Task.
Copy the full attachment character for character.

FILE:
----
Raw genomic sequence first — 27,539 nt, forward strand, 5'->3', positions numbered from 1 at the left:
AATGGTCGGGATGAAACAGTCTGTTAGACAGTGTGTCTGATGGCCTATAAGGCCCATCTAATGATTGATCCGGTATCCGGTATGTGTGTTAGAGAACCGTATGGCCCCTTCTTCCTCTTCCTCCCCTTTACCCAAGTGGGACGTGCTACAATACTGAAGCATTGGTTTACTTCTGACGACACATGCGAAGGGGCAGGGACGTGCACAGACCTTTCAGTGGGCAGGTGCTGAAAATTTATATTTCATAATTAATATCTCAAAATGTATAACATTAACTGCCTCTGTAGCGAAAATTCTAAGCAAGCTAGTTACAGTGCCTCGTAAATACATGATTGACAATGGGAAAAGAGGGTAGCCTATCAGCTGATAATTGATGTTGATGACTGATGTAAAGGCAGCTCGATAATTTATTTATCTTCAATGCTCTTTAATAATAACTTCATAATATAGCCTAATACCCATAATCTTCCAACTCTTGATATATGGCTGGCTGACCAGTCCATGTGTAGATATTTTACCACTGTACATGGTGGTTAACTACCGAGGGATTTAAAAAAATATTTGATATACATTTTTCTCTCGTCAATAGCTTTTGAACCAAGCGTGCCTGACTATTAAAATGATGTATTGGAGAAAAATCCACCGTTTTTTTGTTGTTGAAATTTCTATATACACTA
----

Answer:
Raw genomic sequence first — 27,539 nt, forward strand, 5'->3', positions numbered from 1 at the left:
AATGGTCGGGATGAAACAGTCTGTTAGACAGTGTGTCTGATGGCCTATAAGGCCCATCTAATGATTGATCCGGTATCCGGTATGTGTGTTAGAGAACCGTATGGCCCCTTCTTCCTCTTCCTCCCCTTTACCCAAGTGGGACGTGCTACAATACTGAAGCATTGGTTTACTTCTGACGACACATGCGAAGGGGCAGGGACGTGCACAGACCTTTCAGTGGGCAGGTGCTGAAAATTTATATTTCATAATTAATATCTCAAAATGTATAACATTAACTGCCTCTGTAGCGAAAATTCTAAGCAAGCTAGTTACAGTGCCTCGTAAATACATGATTGACAATGGGAAAAGAGGGTAGCCTATCAGCTGATAATTGATGTTGATGACTGATGTAAAGGCAGCTCGATAATTTATTTATCTTCAATGCTCTTTAATAATAACTTCATAATATAGCCTAATACCCATAATCTTCCAACTCTTGATATATGGCTGGCTGACCAGTCCATGTGTAGATATTTTACCACTGTACATGGTGGTTAACTACCGAGGGATTTAAAAAAATATTTGATATACATTTTTCTCTCGTCAATAGCTTTTGAACCAAGCGTGCCTGACTATTAAAATGATGTATTGGAGAAAAATCCACCGTTTTTTTGTTGTTGAAATTTCTATATACACTA